What’s more, if reefs disappear, millions of people living in these low-lying coastal regions, including the Keys, could be displaced—or drowned—by megastorms like Irma, which the National Oceanographic and Atmospheric Administration (NOAA) believes will only get stronger in coming years due to warming ocean surface temperatures. These communities depend on fringe and barrier reefs, where corals rise like a wall from the seafloor, beating back the strength of incoming waves like defensive linemen breaking up an oncoming blitz. A study during Hurricane Wilma in 2005 found that barrier reefs attenuated 99 percent of the height of the storm’s 42-foot waves before they hit the shoreline. But the reefs pay a price for their work. Before Irma smashed into the Keys, many of its fringe and barrier reefs had been covered in hard and soft corals. Now, said Robert Nowicki, a postdoc research fellow at the Mote Marine Laboratory, the organization that runs the Elizabeth Moore Center, some of them had been “scoured almost to nothing, like the surface of the moon.” If there’s no new coral to replace the old, life as we know it along the world’s tropical coasts will almost certainly change.

Mote volunteers planted 500 Stagorn Coral on Hope Reef in June 2017. (Courtesy Conor Goulding/Mote Marine Lab)
Coral replanted by the Mote Marine Lab (Courtesy Joe Berg/Mote Marine Lab)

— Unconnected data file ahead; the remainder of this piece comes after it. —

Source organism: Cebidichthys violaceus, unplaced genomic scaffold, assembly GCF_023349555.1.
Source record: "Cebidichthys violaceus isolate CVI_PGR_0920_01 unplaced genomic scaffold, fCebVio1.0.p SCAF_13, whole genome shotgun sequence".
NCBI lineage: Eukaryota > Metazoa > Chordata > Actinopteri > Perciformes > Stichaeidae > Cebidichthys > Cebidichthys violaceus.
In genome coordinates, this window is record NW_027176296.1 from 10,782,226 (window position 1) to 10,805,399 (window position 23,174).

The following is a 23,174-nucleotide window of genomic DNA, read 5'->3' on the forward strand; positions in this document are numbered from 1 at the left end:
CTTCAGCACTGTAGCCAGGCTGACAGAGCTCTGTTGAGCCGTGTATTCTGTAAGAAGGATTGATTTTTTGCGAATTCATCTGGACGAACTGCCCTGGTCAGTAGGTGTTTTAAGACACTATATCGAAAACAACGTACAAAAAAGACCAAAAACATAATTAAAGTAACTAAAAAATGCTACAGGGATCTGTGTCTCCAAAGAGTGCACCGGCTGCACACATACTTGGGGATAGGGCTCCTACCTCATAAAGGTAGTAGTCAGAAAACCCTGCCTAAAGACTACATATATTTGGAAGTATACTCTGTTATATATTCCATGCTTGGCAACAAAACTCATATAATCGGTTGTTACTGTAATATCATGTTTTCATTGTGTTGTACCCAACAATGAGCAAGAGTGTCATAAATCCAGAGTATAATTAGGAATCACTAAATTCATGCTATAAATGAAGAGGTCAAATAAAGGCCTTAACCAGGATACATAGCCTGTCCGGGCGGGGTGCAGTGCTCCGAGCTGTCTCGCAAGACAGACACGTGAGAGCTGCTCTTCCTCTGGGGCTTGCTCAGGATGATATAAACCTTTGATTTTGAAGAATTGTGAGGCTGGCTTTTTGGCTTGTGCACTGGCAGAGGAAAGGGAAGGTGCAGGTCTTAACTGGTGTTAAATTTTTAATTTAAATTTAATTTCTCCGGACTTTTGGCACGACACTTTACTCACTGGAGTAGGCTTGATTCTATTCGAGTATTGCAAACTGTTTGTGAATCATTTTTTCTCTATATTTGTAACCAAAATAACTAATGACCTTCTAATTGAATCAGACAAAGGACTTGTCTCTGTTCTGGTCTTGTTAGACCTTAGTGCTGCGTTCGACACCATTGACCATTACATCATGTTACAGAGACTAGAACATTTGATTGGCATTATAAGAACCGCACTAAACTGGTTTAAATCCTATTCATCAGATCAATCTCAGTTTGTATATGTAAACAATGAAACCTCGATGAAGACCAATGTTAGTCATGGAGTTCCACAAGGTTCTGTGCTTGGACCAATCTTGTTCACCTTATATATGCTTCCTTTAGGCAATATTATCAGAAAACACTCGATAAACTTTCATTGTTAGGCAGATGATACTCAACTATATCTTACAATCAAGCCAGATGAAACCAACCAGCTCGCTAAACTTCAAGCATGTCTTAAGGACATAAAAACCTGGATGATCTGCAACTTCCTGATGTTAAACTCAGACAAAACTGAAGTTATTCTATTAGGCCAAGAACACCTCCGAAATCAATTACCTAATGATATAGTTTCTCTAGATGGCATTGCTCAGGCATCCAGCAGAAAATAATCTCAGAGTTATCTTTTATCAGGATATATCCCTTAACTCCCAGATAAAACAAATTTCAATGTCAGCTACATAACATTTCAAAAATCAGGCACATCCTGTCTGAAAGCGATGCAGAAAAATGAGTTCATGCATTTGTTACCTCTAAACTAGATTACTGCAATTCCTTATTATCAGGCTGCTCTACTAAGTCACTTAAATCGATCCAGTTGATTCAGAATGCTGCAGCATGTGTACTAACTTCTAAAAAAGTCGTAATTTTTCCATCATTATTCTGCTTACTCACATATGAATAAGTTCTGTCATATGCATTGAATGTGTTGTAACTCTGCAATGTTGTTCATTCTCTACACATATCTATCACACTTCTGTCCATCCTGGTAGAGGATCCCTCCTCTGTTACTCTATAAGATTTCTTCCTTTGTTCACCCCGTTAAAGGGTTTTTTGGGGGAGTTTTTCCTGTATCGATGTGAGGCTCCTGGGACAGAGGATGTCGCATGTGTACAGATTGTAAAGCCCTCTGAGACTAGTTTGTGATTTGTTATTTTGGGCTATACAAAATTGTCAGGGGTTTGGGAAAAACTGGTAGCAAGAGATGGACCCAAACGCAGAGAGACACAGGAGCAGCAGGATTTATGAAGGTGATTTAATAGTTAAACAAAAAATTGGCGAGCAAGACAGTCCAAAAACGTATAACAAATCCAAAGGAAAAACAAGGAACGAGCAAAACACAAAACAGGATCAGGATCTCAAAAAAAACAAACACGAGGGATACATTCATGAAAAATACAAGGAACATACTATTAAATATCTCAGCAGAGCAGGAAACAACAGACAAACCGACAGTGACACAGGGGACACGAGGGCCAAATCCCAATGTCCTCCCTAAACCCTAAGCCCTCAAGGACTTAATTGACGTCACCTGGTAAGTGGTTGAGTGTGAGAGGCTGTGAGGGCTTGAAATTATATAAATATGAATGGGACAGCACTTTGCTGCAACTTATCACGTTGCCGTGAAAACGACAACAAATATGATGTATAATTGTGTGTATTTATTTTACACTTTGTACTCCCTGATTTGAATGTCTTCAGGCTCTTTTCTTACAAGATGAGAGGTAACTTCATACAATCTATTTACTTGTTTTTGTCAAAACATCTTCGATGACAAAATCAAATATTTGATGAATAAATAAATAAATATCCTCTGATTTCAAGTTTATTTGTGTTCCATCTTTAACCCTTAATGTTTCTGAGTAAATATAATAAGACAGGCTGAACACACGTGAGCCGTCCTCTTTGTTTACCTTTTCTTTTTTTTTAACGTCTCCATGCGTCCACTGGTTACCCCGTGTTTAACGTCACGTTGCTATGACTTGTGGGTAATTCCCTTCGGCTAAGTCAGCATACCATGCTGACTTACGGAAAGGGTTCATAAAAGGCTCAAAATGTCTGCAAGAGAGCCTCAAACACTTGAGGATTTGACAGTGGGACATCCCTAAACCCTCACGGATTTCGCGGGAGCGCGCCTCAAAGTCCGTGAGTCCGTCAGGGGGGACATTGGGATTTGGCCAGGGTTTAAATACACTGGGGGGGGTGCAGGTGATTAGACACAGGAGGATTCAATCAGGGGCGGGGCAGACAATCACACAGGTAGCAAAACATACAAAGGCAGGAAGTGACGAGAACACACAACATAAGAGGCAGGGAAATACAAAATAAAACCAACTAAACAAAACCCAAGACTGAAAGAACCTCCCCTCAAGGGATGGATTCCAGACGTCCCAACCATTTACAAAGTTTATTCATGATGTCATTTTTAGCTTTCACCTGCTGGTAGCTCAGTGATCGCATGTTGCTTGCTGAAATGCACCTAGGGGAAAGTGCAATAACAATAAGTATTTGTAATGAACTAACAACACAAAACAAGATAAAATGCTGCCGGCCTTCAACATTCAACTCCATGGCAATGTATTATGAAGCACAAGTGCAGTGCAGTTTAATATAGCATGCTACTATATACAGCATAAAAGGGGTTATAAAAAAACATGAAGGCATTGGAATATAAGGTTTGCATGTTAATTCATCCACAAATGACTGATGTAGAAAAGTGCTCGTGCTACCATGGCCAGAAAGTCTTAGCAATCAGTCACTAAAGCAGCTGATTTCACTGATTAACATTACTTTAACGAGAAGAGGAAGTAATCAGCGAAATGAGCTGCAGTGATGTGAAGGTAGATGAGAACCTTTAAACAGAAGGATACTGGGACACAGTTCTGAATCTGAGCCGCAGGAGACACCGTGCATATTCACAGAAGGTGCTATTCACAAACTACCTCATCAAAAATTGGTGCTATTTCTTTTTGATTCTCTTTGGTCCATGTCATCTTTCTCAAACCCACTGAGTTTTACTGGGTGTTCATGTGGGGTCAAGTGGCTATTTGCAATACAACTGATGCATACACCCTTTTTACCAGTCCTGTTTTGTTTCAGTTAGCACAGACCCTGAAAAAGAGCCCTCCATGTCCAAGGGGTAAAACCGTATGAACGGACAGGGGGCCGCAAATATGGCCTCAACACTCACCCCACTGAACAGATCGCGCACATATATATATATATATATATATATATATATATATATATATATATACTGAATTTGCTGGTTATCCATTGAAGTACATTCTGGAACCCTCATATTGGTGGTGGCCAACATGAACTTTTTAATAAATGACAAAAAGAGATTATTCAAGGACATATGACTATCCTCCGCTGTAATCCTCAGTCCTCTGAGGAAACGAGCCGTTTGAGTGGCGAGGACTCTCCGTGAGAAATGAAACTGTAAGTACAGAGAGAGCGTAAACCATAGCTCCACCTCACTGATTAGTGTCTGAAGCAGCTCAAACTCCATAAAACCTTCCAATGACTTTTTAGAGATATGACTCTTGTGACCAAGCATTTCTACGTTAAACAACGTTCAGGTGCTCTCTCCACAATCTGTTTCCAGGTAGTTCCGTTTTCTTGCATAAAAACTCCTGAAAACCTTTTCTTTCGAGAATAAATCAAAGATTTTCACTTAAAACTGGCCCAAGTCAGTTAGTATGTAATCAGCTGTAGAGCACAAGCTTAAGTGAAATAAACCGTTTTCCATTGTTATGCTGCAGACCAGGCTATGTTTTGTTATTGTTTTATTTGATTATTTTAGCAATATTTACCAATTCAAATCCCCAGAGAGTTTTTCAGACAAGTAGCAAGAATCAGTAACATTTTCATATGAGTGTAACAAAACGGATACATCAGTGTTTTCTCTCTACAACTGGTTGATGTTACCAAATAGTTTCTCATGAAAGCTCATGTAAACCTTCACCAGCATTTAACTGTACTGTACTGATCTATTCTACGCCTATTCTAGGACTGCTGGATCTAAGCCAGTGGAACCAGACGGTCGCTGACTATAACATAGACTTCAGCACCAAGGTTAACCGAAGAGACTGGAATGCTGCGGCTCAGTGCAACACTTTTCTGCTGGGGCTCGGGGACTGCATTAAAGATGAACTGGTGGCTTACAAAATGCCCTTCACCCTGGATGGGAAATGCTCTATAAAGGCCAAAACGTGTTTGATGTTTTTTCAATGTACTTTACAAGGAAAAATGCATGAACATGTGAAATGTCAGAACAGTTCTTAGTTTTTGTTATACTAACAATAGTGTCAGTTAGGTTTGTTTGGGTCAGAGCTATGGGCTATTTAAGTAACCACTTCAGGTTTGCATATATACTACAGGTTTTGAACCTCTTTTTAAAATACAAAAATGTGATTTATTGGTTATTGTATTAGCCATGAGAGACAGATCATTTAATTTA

“Twenty-five-to-30-foot waves were hitting our reef during Irma,” Vaughan told me. “If those waves had not been smashed on the reef, then they would have smashed on our island, right here. I think our tallest buildings are 33 feet. So where would anybody run to?”

In the past five years, all these disastrous consequences for reefs have pushed coral reef restoration to the forefront of marine science. The field is expensive and controversial, but today, it’s considered the tip of the spear in the fight to help coral survive into the next century.

Scientists like Ruth Gates, director of the Hawaii Institute of Marine Biology, have recently made major strides in identifying and crossbreeding the genotypes, or genetic families, of each coral species that can survive the higher temperatures and acidification we can now expect in the coming years—temperatures and pHs that will kill and then dissolve many of the world’s less-hardy corals. The goal is to create a “super coral” that will survive an increasingly inhospitable ecosystem.

Vaughan and his team are part of this search for genetically superior corals. But their main contribution is what Vaughan calls his microfragmentation program, which both clones corals and hacks the mechanisms for their growth rates. “We can fix things that we thought impossible ten years ago,” Gates told me when I asked her about Vaughan’s work. “Really, his techniques are at the center of the question, ‘How do we build a reef?’”

Vaughan’s technique is absurdly simple: He uses a saw to chop healthy hard coral pieces into much smaller fragments; these grow back extremely quickly atop small concrete plugs and are then replanted in the sea. In essence, he’s created a sea-life version of Mickey Mouse’s broomsticks in the Sorcerer’s Apprentice. Smash them up, then watch them come roaring back with a vengeance.